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Murugandi set his sights high

S. Murugandi now spends time working under the MGNREGA. L. Balachandar  

In the early 1960s, Ramanathapuram was known for its scraggy landscape dotted with towering palm trees. And this countryside gave birth to S. Murugandi, now famous as the visually impaired palm tree climber. He was born in 1962 in a hamlet called Vellari Odai. Acres of palm trees was his playground. Along with his friends, he climbed these trees as his fingers memorised every jagged cut of the coarse trunks. He had no fear, and his lithe frame skidded up, though he could not see.

Little did he know that this favourite game would turn into his bread and butter. In the 1970s, as this backward region had nothing much to offer, many men went to Sri Lanka, a land of opportunity then. One among them was his father, who would never return. Murugandi, then 10 years old, had to take care of his mother and sister. The only skill he knew was climbing palm trees. He would not just cut the palm fronds and fruits but was also adept at weaving the fronds into mats and using the stem of the fronds to make fences. In the early days, he got one paisa for each palm tree he climbed; in a day, he would easily climb 50 trees.

In his early twenties, he was a very-much-in-demand climber. His day would start around 3.30 a.m. His first job was to tune into Radio Ceylon. These airwaves kept him company when he went about his chores at home. By eight, he would be ready and, accompanied by his wife Kala Devi or a friend, he would go to farms.

By afternoon, he would return home, and many times he would bleed from the cuts that those unforgiving rugged trees inflicted on him. The only ointment he used was milk from the cashew-nut fruit. The only time he was shaken, he says, was when he climbed a curved tree. While descending, his chest slammed on the trunk. Raw eggs and a concoction of dry ginger and turmeric alleviated the agonising pain.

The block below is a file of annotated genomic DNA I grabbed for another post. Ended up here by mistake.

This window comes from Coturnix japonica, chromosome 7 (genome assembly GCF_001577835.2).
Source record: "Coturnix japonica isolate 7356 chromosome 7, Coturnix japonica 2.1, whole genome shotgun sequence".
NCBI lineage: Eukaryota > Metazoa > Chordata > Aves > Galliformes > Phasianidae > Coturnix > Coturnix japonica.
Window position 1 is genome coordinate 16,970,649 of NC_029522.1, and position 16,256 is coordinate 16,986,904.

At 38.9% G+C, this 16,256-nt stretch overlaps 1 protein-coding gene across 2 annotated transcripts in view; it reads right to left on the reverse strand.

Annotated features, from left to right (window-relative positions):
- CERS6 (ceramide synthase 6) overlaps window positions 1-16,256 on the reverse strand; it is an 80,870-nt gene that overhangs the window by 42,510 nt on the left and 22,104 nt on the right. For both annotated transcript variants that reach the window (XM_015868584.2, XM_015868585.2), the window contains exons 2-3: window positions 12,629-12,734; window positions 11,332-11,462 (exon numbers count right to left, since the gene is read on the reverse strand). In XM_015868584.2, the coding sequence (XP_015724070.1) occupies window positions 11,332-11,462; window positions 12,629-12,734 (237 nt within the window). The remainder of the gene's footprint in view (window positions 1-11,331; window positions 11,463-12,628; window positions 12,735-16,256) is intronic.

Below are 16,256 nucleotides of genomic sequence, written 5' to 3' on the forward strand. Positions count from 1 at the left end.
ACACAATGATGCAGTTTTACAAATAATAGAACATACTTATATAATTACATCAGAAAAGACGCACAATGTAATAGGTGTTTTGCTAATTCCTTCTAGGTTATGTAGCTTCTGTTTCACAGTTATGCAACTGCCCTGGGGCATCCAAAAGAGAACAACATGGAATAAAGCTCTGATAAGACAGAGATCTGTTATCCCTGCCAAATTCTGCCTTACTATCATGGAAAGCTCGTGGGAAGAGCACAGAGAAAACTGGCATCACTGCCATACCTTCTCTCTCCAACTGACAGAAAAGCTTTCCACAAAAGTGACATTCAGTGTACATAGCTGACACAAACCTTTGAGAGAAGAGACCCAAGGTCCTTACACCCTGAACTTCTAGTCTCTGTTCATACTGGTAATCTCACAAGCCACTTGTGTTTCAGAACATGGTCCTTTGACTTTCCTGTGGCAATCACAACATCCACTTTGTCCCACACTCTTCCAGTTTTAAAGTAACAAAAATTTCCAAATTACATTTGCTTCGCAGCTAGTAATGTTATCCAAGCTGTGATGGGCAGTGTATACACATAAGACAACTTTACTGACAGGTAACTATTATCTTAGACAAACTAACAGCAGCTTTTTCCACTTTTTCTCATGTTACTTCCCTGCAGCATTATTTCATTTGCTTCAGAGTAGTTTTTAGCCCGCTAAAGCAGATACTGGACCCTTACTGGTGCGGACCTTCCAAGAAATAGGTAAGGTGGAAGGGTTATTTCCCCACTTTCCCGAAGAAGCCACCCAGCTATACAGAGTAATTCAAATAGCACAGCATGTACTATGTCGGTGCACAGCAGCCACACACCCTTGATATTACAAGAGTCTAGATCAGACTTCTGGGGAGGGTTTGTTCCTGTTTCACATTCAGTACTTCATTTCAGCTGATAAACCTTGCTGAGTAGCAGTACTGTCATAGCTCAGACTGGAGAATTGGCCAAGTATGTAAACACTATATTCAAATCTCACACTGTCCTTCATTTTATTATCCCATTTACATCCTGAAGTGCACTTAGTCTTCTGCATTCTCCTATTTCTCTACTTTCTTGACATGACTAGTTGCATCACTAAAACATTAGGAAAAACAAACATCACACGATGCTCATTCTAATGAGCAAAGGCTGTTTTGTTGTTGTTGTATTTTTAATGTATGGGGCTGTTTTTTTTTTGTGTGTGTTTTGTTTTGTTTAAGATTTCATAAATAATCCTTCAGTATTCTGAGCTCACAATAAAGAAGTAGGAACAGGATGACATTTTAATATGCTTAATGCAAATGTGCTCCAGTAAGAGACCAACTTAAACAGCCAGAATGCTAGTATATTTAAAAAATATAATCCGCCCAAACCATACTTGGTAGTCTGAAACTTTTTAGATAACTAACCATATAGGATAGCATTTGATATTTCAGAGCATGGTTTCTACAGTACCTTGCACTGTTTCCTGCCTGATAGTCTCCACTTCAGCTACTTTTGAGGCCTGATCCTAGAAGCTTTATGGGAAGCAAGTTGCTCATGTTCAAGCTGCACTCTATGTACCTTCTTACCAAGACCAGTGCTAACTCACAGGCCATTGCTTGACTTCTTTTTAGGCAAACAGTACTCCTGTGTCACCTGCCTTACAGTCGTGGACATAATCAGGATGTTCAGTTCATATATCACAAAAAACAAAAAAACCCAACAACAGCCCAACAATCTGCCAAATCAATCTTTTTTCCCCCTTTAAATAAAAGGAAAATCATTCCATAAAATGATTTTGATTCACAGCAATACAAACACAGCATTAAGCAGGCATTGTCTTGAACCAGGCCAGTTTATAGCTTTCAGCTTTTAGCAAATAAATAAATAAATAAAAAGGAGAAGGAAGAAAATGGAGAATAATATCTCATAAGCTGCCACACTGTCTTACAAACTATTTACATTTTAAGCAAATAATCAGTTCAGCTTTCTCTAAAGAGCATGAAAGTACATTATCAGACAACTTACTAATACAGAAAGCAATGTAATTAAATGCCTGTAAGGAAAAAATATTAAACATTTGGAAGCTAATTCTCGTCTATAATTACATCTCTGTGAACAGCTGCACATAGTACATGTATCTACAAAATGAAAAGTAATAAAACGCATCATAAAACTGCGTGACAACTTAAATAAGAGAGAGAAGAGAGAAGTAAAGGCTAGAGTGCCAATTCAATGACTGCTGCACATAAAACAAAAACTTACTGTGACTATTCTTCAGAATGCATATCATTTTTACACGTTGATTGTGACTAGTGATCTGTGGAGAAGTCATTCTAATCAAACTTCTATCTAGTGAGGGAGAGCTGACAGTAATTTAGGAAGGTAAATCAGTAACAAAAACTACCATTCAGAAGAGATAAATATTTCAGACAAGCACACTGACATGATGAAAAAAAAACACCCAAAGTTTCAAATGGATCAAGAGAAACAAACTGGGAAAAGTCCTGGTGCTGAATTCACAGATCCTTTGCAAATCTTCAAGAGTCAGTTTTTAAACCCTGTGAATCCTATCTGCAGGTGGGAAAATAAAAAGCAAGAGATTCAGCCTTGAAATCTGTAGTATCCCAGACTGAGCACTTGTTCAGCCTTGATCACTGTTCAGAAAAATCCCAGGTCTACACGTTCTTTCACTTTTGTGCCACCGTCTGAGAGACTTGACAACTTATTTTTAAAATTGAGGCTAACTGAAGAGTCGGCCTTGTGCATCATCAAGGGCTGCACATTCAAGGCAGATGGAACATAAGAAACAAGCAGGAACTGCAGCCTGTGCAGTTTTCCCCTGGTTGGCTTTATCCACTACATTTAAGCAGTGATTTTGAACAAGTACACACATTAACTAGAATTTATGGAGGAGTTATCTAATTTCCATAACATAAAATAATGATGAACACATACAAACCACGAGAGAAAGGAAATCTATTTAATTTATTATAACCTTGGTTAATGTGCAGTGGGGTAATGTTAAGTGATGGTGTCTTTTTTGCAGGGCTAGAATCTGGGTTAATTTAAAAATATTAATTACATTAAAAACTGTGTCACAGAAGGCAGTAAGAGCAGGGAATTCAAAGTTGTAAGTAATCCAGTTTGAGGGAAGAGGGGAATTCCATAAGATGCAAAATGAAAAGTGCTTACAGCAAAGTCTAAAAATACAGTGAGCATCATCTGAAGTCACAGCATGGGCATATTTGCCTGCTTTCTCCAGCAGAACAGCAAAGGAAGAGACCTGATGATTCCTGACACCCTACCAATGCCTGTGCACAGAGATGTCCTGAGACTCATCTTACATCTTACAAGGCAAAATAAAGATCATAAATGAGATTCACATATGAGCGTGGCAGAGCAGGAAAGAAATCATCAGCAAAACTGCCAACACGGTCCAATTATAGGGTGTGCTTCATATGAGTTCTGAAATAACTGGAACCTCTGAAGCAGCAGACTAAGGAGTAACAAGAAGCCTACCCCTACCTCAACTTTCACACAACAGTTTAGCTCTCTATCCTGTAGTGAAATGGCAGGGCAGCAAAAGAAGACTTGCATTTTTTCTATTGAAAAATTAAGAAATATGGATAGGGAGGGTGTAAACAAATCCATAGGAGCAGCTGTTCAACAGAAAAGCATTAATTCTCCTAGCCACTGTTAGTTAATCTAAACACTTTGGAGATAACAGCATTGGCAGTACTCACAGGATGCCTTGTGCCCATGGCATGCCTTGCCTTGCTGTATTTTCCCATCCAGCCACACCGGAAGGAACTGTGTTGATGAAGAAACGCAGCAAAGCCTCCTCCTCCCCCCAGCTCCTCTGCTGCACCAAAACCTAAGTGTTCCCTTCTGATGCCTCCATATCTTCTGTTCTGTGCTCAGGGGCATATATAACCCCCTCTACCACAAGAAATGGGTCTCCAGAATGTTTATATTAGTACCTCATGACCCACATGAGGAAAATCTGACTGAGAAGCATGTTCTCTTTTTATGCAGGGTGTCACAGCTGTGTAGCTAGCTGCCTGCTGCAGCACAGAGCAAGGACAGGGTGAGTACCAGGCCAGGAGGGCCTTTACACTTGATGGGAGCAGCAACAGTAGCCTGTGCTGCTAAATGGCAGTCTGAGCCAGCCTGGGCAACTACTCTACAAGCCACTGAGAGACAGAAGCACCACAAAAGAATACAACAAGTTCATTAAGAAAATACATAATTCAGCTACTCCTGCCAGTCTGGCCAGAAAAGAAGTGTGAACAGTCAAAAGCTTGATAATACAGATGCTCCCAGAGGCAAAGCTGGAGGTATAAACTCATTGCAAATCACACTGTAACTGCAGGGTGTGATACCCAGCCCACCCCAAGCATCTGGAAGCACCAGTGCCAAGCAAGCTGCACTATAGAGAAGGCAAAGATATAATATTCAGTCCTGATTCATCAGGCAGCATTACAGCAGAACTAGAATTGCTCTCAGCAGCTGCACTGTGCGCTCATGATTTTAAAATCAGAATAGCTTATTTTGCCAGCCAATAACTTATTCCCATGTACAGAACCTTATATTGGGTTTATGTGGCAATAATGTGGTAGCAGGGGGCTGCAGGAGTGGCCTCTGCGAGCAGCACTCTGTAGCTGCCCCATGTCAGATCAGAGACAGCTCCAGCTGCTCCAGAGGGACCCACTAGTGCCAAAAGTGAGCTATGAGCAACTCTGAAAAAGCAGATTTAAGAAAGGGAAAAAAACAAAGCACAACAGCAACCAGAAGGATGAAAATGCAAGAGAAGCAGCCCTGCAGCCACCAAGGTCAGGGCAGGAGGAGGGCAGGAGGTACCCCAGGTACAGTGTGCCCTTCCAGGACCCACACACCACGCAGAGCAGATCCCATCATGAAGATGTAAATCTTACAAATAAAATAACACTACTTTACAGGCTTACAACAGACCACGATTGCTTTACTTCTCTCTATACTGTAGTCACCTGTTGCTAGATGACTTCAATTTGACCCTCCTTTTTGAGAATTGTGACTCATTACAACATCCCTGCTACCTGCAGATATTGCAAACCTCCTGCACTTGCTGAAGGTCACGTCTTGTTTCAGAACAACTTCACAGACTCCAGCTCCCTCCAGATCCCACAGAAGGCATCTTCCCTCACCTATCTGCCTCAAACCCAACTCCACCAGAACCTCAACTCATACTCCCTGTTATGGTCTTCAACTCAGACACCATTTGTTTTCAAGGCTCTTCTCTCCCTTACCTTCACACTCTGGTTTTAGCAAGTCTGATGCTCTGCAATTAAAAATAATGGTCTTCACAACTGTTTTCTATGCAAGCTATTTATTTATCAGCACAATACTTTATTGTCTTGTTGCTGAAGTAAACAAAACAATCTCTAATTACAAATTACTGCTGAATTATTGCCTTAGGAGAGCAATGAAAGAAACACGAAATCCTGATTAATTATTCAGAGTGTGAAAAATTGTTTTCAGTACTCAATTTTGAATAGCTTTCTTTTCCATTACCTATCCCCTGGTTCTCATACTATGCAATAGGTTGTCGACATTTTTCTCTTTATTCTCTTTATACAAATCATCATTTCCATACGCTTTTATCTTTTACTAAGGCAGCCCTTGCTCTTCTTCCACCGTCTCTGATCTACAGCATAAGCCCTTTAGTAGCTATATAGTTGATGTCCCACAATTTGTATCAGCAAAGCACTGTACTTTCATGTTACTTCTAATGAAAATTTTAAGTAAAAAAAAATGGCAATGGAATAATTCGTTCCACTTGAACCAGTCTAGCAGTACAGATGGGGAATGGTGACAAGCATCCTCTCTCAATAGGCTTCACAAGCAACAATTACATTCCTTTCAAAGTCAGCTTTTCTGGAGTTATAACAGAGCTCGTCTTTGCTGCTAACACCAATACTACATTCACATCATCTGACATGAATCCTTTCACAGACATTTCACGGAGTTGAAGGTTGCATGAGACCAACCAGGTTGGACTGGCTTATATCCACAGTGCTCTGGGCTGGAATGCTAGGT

With the money he earned climbing palm trees and with the help of well-wishers, he gave good education to his two daughters. The first daughter is an engineer, and works in Chennai. “I am hoping that she gets a government job,” says the proud father. The second daughter is doing a nursing course at Meenakshi Mission Hospital in Madurai.

But times are changing. As he ages, the topography has also changed. Only a few palm trees remain. Fences made with palm fronds, once ubiquitous in this region, have been replaced by concrete compounds. With the government placing curbs on toddy-tapping, palm trees are also fading away.

Murugandi now spends his time joining other workers under the Mahatma Gandhi National Rural Employment Guarantee Act. Yet, he awaits a call to climb the remaining trees. His determination to stand on his own remains an inspiration to youngsters.

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Printable version | Oct 18, 2021 6:14:59 AM |

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